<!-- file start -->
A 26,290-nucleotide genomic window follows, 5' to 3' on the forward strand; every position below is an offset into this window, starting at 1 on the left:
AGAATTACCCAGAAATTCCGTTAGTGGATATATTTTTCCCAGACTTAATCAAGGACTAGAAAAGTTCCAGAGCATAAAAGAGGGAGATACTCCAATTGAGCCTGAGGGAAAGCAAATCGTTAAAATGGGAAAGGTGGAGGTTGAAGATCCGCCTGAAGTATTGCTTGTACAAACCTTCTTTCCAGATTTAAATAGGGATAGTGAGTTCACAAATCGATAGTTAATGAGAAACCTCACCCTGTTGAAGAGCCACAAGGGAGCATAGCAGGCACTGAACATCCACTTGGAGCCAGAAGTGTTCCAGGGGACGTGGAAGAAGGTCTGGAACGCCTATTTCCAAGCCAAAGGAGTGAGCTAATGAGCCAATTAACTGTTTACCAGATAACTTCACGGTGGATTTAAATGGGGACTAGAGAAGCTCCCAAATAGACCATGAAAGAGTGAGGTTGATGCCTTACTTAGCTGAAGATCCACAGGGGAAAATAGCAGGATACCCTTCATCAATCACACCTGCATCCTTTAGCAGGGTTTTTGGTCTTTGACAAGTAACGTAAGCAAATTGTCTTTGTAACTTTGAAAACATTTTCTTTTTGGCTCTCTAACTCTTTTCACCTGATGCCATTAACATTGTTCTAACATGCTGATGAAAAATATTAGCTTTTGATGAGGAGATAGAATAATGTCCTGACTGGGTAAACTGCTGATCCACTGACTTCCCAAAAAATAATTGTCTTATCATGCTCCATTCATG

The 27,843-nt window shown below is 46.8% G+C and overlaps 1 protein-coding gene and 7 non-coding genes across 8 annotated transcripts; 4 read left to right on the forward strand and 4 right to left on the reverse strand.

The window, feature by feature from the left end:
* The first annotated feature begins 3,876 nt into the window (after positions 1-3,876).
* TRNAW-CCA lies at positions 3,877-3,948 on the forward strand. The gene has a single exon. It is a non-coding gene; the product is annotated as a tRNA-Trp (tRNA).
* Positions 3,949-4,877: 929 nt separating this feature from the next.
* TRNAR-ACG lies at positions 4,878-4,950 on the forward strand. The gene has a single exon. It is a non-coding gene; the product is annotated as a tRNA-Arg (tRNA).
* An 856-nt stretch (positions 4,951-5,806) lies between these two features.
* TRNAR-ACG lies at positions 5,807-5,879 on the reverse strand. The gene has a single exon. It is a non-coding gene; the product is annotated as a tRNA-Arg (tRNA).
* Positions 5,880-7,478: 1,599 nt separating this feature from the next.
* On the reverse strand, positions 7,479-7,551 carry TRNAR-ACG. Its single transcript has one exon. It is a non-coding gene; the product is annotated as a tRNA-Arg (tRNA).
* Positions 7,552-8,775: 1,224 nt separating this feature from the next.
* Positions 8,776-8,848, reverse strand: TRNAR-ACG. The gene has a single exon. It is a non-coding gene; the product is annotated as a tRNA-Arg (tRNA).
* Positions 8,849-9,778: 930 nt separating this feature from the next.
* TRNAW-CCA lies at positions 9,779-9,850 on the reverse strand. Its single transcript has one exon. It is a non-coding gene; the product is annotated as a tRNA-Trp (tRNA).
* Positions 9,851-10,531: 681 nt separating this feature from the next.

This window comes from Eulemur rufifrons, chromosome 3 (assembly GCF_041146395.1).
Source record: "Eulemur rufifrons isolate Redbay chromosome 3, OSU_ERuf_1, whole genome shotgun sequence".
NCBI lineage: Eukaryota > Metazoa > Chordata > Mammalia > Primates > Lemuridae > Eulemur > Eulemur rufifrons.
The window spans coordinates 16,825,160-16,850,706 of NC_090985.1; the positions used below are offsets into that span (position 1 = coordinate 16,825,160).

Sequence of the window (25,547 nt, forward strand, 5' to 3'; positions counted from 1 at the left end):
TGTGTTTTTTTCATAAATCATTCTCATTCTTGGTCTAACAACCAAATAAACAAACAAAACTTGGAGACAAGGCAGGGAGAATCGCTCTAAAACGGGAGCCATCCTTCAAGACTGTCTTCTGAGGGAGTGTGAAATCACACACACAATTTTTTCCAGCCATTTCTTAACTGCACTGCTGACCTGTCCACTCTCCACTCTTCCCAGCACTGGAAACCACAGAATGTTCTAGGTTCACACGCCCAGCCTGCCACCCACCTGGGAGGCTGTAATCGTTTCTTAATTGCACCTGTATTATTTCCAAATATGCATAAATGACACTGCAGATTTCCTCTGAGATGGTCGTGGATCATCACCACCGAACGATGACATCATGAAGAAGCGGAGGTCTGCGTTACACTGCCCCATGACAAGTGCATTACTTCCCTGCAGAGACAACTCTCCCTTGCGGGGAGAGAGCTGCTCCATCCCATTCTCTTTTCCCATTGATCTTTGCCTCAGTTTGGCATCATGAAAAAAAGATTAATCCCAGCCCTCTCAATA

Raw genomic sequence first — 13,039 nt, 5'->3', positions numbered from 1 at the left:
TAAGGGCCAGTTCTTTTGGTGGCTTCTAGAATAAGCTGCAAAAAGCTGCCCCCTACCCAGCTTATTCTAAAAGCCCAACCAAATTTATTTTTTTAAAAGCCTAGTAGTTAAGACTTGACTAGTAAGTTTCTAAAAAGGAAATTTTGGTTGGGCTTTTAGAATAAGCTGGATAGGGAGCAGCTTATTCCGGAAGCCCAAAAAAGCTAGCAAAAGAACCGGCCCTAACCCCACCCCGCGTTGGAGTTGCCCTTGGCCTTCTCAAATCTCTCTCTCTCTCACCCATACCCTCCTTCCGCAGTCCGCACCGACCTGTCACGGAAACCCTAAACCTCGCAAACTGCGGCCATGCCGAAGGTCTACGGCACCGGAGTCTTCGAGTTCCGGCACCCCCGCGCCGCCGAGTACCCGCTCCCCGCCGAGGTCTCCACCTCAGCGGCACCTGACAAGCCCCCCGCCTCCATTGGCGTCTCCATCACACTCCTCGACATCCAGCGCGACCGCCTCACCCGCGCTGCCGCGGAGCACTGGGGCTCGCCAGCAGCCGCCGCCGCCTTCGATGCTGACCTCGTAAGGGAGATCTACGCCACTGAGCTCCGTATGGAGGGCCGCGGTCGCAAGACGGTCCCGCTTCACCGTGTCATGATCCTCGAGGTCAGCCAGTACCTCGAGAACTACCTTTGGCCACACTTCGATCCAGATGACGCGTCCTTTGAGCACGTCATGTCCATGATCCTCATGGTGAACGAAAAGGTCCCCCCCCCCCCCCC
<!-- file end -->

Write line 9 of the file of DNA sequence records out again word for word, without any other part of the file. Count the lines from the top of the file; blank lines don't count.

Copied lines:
* An 856-nt stretch (positions 4,951-5,806) lies between these two features.